Acupuncture Deep Needling Points to Greater Headache Relief

Acupuncture deep needling offers significant, long-lasting relief from chronic tension headache (TTH), new research suggests.

The result of a randomized study showed that although the majority of participants reported some relief from TTH after 8 weeks of acupuncture treatment, those who received needles at a depth of 12.5-20.0 mm had the greatest reduction in the frequency and severity of reported the headache.

At this depth, acupuncture promotes deqi sensation, a feeling of numbness, pain, heaviness, or irritating pain at the needle site which is considered the key to successful acupuncture treatment in traditional Chinese acupuncture theory.



Ying Li, MD, PhD

“Our study showed that deqi sensation could enhance the effect of acupuncture in the treatment of chronic TTH, and the effect of acupuncture persisted for at least 6 months when treatment was discontinued,” study co-author Ying Li, MD, PhD, The Third Hospital/Acupuncture and Tuina School, Chengdu University of Traditional Chinese Medicine, Chengdu, China, told: Medscape Medical News

The findings were published online on June 22 in Neurology

deqi Sensation Key

TTH is the most common form of headache, with a lifetime prevalence of up to 78% in some studies. The pain is often described as throbbing or a mischievous tightness on both sides of the head. TTH is considered chronic if it occurs at least 15 days a month.

Previous studies have suggested that acupuncture may provide relief from headache pain, but specific information on TTH, especially chronic TTH, was lacking.

To address the issue, researchers designed a parallel-designed, patient-and-evaluator blinded randomized controlled trial involving 218 individuals with a history of chronic TTH. All were untreated with prophylactic treatment in the previous 3 months.

The treatment group (n = 110) received 20 sessions of true acupuncture (TA) over 8 weeks. This included three sessions per week in the first 4 weeks and two sessions per week in the last 4 weeks. The needle depth at each point ranged from 12.5 to 20mm, which is required to achieve deqi feeling.

The control group (n = 108) received superficial acupuncture (SA) on the same schedule as the TA group and at traditional acupuncture points. However, this is done at a maximum depth of 2 mm, which is not deep enough for deqi feeling.

At week 16, 68.2% of participants who received TA reported a greater than 50% reduction in monthly headache days compared with 48.1% of those who received SA (odds ratio, 2.65; p < .001).

Mean monthly headache days decreased from 20.38 days at baseline to 7.48 days at week 32 in the TA group versus 22.6 days at baseline to 11.94 days in the SA group.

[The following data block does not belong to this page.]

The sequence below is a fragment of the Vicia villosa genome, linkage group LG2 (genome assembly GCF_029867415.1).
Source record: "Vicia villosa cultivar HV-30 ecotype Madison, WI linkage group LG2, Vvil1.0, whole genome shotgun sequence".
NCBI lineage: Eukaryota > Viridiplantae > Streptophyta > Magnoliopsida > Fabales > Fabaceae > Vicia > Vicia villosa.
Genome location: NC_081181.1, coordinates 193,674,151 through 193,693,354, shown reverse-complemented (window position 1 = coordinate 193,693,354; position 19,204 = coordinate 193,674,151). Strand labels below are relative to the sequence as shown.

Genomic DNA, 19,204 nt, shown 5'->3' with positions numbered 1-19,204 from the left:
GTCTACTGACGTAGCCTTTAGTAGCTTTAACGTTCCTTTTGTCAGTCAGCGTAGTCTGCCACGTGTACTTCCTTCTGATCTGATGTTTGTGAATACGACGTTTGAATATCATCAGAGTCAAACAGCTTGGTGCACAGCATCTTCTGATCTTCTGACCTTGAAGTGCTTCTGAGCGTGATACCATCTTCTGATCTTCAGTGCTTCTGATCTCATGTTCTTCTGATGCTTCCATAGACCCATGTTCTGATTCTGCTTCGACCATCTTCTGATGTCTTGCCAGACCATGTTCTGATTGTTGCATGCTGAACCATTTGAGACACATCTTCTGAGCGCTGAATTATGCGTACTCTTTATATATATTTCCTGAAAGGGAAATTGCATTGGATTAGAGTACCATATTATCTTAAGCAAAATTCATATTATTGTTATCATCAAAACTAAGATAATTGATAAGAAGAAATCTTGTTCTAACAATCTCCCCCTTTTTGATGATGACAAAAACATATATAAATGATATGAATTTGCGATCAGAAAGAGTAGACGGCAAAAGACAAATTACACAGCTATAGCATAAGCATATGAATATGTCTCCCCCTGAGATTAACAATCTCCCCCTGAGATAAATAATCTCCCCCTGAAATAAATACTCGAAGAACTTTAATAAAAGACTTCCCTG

Headache intensity and severity decreased in both groups, although those who achieved this deqi sensation reported the most improvement.

Only four patients reported side effects, all of which were mild and required no treatment.

Patients in both groups reported some pain relief, suggesting that those who are uncomfortable with deqi sensation may still benefit from superficial acupuncture, although to a lesser extent, Li said.

“We assume that the point-specific effect and the placebo effect were combined to give the patients relief from headaches,” Li added. “Furthermore, the effect of deqi sensation added more treatment effect. This could be explained by gate-control theory or other unknown mechanisms.”

Deeper understanding?

Respond Medscape Medical NewsJennifer Bickel, MD, a senior member of neurology at the Moffit Cancer Center and professor of oncology sciences at the University of South Florida in Tampa, said the study provides a deeper insight into the efficacy of acupuncture for chronic TTH, which could help clinicians. help those unfamiliar with therapy or when and how to refer treatment.

“This study provides a more descriptive overview of what type of acupuncture treatment and duration may be effective for patients so that doctors can prepare patients for what to expect and so doctors can better assess whether patients have received appropriate acupuncture for their headaches,” Bickel said, he was not involved in the investigation.

However, she noted that the acupuncture sites and techniques did not vary during the trial. While that makes sense for a controlled study, it may not reflect real clinical practice, she added.

“The downside is that the study did not fully reflect that most acupuncturists in clinical practice would change treatments during the 20 sessions based on the patient’s response and associated symptoms or comorbidities,” Bickel said.

The study also missed information about drug overuse headaches or patients’ history of TTH treatments.

“This could be helpful in understanding which patient will benefit most from treatment in clinical practice,” Bickel said.

Authors of the study received funding from the Department of Science and Technology of Sichuan Province and the National Natural Science Foundation of China. Li, Bickel and Vickers report no relevant financial relationships.

Neurology. Published online June 22, 2022. Full text

Kelli Whitlock Burton is a reporter for Medscape Medical News

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